The weeks following the International Open Data Conference 2015 in Ottawa have been different than I expected. While IODC was full of discussions about high-level concepts, including the benefits of transparency and data use, I walked away with more than just an idealist’s ambiguous idea of Open Data could mean for the social sector. I wanted (and still am looking for) the “so what?” of Open Data.
Throughout the conference, speakers reflected on how amazing it was that so many people who are passionate about Open Data were in a room together and how we were a much bigger crowd than Open Data enthusiasts could have imagined in years past. It seems we’re passed the adoption phase of Open Data and are able to convey the benefits of data transparency to more a more mainstream audience (and outside the typical Open Data advocacy groups).
As a community, however, we’re not yet in a place where we can see what Open Data has done on a global scale to improve social outcomes. There are certainly traces of impact and different groups are trying to figure out how to measure it. I’ve been keeping tabs on the IODC Twitter feed since the event, and a lot of anecdotes about Open Data impact have been mentioned. However, sustained impact will require turning these anecdotes into application and action.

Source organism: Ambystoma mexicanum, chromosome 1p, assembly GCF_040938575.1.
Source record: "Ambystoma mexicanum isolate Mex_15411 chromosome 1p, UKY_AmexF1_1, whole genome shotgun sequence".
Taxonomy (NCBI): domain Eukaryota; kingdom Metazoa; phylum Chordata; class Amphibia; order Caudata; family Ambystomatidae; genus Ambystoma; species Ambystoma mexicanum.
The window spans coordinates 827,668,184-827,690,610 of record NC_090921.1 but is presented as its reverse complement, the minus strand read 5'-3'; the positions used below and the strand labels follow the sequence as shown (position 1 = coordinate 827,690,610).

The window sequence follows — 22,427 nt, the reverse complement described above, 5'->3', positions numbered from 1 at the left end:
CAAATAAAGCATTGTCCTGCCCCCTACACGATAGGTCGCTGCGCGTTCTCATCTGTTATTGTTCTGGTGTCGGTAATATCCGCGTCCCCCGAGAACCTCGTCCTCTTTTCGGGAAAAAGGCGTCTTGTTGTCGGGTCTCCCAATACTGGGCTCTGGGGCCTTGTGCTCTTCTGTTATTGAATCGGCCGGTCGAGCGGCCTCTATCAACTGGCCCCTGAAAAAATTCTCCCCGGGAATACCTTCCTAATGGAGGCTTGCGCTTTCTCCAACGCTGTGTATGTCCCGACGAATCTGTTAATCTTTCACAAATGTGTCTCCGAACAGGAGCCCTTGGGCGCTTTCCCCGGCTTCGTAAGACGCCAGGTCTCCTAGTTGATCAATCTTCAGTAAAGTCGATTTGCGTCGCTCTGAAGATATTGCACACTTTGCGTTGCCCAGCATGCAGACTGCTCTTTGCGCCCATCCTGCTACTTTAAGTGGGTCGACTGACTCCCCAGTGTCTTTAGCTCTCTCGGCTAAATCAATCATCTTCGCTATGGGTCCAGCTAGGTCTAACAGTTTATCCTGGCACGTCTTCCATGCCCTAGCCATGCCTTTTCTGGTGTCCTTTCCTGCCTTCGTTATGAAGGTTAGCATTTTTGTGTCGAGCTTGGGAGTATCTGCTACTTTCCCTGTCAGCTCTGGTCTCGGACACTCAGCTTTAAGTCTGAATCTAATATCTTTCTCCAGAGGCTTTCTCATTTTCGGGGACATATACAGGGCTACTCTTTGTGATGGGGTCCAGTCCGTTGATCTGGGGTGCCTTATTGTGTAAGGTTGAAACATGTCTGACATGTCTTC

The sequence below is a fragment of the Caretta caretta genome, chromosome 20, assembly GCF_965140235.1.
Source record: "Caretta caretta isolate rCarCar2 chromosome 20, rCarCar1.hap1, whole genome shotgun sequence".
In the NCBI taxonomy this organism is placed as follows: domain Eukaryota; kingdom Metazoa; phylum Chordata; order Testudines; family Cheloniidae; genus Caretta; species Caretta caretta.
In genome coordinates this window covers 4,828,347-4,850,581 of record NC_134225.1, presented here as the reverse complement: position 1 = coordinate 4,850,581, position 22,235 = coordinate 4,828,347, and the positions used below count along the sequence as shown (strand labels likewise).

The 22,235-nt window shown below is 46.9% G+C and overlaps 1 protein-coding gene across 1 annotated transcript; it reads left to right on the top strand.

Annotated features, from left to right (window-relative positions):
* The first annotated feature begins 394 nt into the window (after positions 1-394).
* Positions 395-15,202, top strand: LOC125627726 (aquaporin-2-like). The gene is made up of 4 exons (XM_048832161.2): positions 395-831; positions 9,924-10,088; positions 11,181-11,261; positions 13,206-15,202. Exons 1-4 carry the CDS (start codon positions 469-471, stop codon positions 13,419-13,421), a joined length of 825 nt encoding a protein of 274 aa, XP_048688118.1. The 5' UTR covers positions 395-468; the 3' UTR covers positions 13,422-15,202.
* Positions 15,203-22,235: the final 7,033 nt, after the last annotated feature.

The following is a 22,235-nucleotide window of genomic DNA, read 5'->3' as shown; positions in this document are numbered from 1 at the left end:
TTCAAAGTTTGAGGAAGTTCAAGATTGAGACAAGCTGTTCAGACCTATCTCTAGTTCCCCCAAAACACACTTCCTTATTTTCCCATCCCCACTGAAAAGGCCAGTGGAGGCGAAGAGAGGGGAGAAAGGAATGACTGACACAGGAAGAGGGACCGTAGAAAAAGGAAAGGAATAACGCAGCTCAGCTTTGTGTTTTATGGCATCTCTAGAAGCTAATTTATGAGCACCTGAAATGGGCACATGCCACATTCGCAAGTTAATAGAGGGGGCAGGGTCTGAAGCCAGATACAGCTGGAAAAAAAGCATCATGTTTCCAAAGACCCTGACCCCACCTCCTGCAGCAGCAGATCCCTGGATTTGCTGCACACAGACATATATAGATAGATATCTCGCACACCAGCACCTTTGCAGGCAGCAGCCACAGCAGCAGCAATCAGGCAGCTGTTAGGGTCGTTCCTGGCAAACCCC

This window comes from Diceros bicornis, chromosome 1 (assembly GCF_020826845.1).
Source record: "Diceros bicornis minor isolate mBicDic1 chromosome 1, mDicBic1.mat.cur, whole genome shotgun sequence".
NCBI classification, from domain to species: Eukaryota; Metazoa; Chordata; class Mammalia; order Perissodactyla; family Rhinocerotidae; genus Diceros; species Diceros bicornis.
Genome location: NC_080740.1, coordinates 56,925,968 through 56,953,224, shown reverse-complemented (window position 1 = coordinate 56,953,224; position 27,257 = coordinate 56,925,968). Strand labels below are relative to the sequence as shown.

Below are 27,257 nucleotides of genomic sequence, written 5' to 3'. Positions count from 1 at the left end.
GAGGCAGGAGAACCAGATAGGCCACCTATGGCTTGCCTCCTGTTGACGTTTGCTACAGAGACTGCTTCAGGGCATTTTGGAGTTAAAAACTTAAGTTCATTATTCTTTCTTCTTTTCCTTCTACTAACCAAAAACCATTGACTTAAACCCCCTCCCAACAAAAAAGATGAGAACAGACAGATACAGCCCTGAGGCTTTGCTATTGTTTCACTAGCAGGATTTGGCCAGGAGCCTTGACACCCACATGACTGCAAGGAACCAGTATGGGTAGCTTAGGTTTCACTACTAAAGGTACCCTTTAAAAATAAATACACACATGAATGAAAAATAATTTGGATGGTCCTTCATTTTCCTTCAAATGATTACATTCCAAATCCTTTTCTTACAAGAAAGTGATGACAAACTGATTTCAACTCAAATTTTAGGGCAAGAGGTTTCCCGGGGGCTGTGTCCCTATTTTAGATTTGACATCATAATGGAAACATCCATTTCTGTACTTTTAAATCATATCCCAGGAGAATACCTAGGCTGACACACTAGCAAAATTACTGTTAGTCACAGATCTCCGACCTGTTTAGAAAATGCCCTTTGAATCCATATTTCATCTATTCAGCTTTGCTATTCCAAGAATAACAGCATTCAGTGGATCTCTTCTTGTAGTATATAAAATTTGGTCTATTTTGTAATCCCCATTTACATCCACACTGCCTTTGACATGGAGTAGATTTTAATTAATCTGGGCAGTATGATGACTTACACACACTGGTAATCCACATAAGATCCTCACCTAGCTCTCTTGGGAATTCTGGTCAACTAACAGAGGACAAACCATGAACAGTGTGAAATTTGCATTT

Instead of searching for impact, I’d like to see the Open Data community highlight groups that are actively using Open Data to further their existing initiatives — and are seeing results and impact in the process. IODC 2015 had a large focus on making Open Data usable, including a great techy session for data standards best practices. As Open Data becomes more usable and widespread, which is the trend that IODC hinted at, I hope that the Open Data community makes a collective push to put these concepts into practice and that these efforts are highlighted in the next IODC agenda. The reality is that there may never be a huge project that uses Open Data to benefit tens of millions of people and that’s ok. Instead, we need to embrace the smaller-scale victories, such as demanding accountability through published data, in order to see the impact of high-level concepts on the ground.